Translocator protein (18 kDa)/peripheral benzodiazepine receptor specific ligands induce microglia functions consistent with an activated state

Judy Choi, Masataka Ifuku, Mami Noda, Tomás R. Guilarte

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In the brain, translocator protein (18 kDa) (TSPO), previously called peripheral benzodiazepine receptor (PBR), is a glial protein that has been extensively used as a biomarker of brain injury and inflammation. However, the functional role of TSPO in glial cells is not well characterized. In this study, we show that the TSPO-specific ligands R-PK11195 (PK) and Ro5-4864 (Ro) increased microglia proliferation and phagocytosis with no effect on migration. Both ligands increased reactive oxygen species (ROS) production, and this effect may be mediated by NADPH-oxidase. PK and Ro also produced a small but detectable increase in IL-1β release. We also examined the effect of PK and Ro on the expression of proinflammatory genes and cytokine release in lipopolysaccharide (LPS) and adenosine triphosphate (ATP) activated microglia. PK or Ro had no effect on LPS-induced increase of pro-inflammatory genes, but they both decreased the ATP-induced increase of COX-2 gene expression. Ro, but not PK, enhanced the LPS-induced release of IL-1β. However, Ro decreased the ATP-induced release of IL-1β and TNF-α, and PK decreased the ATP-induced release of TNF-α. Exposure to Ro in the presence of LPS increased the number of apoptotic microglia, an effect that could be blocked by PK. These findings show that TSPO ligands modulate cellular functions consistent with microglia activation. Further, when microglia are activated, these ligands may have therapeutic potential by reducing the expression of pro-inflammatory genes and cytokine release. Finally, Ro-like ligands may be involved in the elimination of activated microglia via apoptosis.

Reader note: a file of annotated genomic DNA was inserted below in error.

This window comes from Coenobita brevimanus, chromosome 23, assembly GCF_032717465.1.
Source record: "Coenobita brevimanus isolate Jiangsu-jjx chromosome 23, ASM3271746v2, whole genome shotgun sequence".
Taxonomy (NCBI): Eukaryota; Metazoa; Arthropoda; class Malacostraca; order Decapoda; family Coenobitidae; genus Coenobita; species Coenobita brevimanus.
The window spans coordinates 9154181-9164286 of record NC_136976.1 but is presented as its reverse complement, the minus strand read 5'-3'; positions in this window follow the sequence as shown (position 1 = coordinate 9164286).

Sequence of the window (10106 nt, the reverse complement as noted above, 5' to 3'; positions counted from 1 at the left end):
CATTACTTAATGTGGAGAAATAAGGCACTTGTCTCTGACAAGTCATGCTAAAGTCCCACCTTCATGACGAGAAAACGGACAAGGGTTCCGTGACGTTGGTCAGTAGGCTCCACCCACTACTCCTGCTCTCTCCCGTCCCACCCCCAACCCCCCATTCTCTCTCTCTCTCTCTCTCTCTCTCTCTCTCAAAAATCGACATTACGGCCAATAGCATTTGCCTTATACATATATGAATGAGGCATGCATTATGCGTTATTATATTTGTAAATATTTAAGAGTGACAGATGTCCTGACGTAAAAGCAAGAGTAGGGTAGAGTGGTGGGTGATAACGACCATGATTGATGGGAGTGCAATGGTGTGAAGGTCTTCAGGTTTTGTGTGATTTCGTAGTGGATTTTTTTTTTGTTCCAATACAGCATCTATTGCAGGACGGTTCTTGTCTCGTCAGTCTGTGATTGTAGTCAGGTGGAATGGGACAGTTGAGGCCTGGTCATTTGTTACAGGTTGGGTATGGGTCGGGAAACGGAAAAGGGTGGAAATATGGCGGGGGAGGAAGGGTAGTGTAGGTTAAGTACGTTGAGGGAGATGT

Original languageEnglish
Pages (from-to)219-230
Number of pages12
Issue number2
Publication statusPublished - Feb 1 2011


All Science Journal Classification (ASJC) codes

  • Neurology
  • Cellular and Molecular Neuroscience

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